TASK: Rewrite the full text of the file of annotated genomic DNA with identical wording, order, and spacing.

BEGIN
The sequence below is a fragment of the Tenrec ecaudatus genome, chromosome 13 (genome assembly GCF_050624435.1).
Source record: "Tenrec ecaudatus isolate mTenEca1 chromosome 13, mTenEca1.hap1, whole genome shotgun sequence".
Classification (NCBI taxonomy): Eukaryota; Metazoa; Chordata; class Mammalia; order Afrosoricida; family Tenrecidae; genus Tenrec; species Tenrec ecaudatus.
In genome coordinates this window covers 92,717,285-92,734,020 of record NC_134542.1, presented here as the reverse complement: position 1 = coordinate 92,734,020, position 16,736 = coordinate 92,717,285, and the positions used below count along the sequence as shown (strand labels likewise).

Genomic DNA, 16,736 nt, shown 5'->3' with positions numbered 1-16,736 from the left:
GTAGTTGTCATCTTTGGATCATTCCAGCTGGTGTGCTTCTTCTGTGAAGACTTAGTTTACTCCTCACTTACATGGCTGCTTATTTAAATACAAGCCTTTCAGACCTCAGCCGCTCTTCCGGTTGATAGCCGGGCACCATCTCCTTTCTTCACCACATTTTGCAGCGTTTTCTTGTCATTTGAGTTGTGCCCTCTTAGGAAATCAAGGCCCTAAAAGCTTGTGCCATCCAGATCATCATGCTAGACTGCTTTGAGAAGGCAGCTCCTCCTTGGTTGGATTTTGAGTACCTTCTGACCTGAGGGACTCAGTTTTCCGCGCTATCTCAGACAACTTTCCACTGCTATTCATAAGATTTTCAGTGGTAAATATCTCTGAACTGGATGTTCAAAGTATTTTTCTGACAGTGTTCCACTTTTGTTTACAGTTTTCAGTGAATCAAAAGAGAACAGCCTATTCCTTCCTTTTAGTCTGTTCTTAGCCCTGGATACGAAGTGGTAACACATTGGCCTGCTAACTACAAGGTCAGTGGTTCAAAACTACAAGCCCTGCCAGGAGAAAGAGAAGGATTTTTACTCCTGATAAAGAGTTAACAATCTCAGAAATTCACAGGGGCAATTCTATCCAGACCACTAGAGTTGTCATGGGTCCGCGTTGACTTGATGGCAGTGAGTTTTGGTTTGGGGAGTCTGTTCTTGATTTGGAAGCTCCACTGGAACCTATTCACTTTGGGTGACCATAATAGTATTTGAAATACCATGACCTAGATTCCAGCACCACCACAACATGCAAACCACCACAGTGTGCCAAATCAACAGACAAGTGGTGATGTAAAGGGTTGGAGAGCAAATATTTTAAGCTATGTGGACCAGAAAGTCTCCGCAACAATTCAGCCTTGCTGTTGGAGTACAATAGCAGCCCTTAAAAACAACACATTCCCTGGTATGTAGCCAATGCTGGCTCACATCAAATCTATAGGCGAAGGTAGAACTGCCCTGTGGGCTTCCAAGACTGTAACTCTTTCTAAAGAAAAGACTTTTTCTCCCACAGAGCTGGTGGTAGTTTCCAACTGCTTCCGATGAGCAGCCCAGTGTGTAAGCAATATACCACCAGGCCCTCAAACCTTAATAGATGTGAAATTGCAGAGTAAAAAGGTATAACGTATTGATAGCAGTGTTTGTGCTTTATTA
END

The sequence below is a fragment of the Tenrec ecaudatus genome, chromosome 13 (genome assembly GCF_050624435.1).
Source record: "Tenrec ecaudatus isolate mTenEca1 chromosome 13, mTenEca1.hap1, whole genome shotgun sequence".
Classification (NCBI taxonomy): Eukaryota; Metazoa; Chordata; class Mammalia; order Afrosoricida; family Tenrecidae; genus Tenrec; species Tenrec ecaudatus.
In genome coordinates this window covers 92,717,285-92,734,020 of record NC_134542.1, presented here as the reverse complement: position 1 = coordinate 92,734,020, position 16,736 = coordinate 92,717,285, and the positions used below count along the sequence as shown (strand labels likewise).

Genomic DNA, 16,736 nt, shown 5'->3' with positions numbered 1-16,736 from the left:
GTAGTTGTCATCTTTGGATCATTCCAGCTGGTGTGCTTCTTCTGTGAAGACTTAGTTTACTCCTCACTTACATGGCTGCTTATTTAAATACAAGCCTTTCAGACCTCAGCCGCTCTTCCGGTTGATAGCCGGGCACCATCTCCTTTCTTCACCACATTTTGCAGCGTTTTCTTGTCATTTGAGTTGTGCCCTCTTAGGAAATCAAGGCCCTAAAAGCTTGTGCCATCCAGATCATCATGCTAGACTGCTTTGAGAAGGCAGCTCCTCCTTGGTTGGATTTTGAGTACCTTCTGACCTGAGGGACTCAGTTTTCCGCGCTATCTCAGACAACTTTCCACTGCTATTCATAAGATTTTCAGTGGTAAATATCTCTGAACTGGATGTTCAAAGTATTTTTCTGACAGTGTTCCACTTTTGTTTACAGTTTTCAGTGAATCAAAAGAGAACAGCCTATTCCTTCCTTTTAGTCTGTTCTTAGCCCTGGATACGAAGTGGTAACACATTGGCCTGCTAACTACAAGGTCAGTGGTTCAAAACTACAAGCCCTGCCAGGAGAAAGAGAAGGATTTTTACTCCTGATAAAGAGTTAACAATCTCAGAAATTCACAGGGGCAATTCTATCCAGACCACTAGAGTTGTCATGGGTCCGCGTTGACTTGATGGCAGTGAGTTTTGGTTTGGGGAGTCTGTTCTTGATTTGGAAGCTCCACTGGAACCTATTCACTTTGGGTGACCATAATAGTATTTGAAATACCATGACCTAGATTCCAGCACCACCACAACATGCAAACCACCACAGTGTGCCAAATCAACAGACAAGTGGTGATGTAAAGGGTTGGAGAGCAAATATTTTAAGCTATGTGGACCAGAAAGTCTCCGCAACAATTCAGCCTTGCTGTTGGAGTACAATAGCAGCCCTTAAAAACAACACATTCCCTGGTATGTAGCCAATGCTGGCTCACATCAAATCTATAGGCGAAGGTAGAACTGCCCTGTGGGCTTCCAAGACTGTAACTCTTTCTAAAGAAAAGACTTTTTCTCCCACAGAGCTGGTGGTAGTTTCCAACTGCTTCCGATGAGCAGCCCAGTGTGTAAGCAATATACCACCAGGCCCTCAAACCTTAATAGATGTGAAATTGCAGAGTAAAAAGGTATAACGTATTGATAGCAGTGTTTGTGCTTTATTA